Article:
"Before I formed you in the womb I knew you..." Jeremiah 1:5
From the mouth of the ancient prophet Jeremiah, God's truth was proclaimed - that from the depths of eternity God foreknew each and every life that would ever exist. Since the first seeds sprouted in the belly of Eve, every child conceived since has Divine intent and purpose. King David sang, "You have been my God from my mother's womb." (Psalm 22:10) Even before any of us are fully conscious of a purpose, God has indeed created and ordained a plan for all.
And yet, last week I noticed an article that was circulating the Internet, written by two Italian researchers, promoting "after-birth abortions." They argue that an infant immediately out of the womb has no more faculties or awareness of life than the "fetus" that previously would have been a candidate for abortion. Since the baby is unaware of its potential and not yet "formed any aim" for his or her life, these researchers suggest that the baby can and should be killed before its awareness develops. The authors claim at the very outset that "fetuses and newborns do not have the same moral status as actual persons."
And it's not just children with abnormalities. Even healthy children would be victim to the same fate, should they be unwanted by the mother. Infanticide isn't a new concept and the debate in certain philosophical and ethical circles has been going on for decades, particularly in regard to "quality of life" issues. That's sick enough. But what really alarmed me about this article was that one of the main defenses for their thesis was that having a child with a disability has the potential to be an "unbearable burden for the psychological health of the woman."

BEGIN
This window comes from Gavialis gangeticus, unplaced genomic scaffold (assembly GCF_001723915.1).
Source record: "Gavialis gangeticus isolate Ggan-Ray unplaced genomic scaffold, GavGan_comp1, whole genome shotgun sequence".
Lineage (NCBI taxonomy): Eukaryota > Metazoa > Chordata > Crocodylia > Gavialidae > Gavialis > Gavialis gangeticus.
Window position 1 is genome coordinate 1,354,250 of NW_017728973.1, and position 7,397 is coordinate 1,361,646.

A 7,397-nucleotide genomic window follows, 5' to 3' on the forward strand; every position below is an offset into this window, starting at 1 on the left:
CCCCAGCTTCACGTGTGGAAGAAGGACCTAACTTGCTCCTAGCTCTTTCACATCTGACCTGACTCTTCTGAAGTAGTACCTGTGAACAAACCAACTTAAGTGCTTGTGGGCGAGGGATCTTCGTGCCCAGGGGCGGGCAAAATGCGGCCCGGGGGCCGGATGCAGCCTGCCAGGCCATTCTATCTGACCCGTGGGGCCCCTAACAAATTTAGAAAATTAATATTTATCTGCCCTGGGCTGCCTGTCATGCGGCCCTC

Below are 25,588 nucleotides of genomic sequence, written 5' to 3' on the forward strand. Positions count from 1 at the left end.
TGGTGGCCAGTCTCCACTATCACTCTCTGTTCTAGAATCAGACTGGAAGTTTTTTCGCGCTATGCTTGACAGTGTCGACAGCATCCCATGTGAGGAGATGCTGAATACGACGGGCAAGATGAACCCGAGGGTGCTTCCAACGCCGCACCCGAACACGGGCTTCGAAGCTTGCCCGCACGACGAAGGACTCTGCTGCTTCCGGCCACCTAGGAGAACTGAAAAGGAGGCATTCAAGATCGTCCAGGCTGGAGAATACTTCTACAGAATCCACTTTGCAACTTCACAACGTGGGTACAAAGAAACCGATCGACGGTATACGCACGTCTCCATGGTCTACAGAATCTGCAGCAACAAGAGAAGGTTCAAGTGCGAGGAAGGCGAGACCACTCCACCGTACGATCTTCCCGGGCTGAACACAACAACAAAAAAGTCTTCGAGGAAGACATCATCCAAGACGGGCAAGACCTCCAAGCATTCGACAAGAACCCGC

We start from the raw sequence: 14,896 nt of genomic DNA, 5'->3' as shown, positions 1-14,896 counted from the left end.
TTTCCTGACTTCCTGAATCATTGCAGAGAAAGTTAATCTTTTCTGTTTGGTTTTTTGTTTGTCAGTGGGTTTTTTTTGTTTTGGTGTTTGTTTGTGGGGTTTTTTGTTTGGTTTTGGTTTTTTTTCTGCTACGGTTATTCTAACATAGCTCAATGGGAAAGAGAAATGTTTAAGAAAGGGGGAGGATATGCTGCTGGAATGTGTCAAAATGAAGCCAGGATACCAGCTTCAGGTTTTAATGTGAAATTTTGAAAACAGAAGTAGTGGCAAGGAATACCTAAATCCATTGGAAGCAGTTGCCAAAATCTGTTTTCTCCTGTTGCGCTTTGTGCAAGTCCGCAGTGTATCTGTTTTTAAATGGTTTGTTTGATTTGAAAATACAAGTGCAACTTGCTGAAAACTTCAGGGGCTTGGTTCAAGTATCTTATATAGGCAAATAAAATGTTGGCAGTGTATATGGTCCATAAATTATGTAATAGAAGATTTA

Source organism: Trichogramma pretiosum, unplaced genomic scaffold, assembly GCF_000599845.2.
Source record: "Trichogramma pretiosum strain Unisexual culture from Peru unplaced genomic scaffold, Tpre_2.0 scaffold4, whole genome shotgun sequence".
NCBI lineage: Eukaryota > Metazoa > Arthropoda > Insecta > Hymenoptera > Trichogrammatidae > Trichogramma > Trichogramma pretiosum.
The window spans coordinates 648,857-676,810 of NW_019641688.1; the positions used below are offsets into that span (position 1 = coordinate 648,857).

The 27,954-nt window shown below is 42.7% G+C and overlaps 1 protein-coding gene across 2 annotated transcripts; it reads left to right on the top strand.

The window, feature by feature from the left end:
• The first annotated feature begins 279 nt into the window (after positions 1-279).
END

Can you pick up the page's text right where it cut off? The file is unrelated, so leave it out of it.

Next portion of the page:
Essentially, the authors say that a child with Down Syndrome or other birth defects could be a detriment to the lives of family members. They write, "Therefore, we claim that killing a newborn could be ethically permissible in all the circumstances where abortion would be. Such circumstances include cases where the newborn has the potential to have an (at least) acceptable life, but the well-being of the family is at risk."
The WELL-BEING of the family is at risk?!?! Yep. That's what they wrote. Thankfully, this article has been met with widespread outrage and its savagery condemned. But I personally fell on my face before God begging Him to have mercy on a human race where sin and self-worship have so corrupted our sense of goodness that two people in the bright of day would dare put such thoughts into writing. I know most people would share my horror, but I pray we continuously call out evil when we see it and that we never waver in our defense of the defenseless. Life is precious. It comes from the very hand of God Himself. Honestly, I admit, there was a time not long ago when I quaked at the thought of giving birth to a child with special needs. I felt in no way equipped to handle that challenge. But a few months ago God turned my heart upside down and I came face-to-face with a reminder that no life is irrelevant. Let me tell you the story....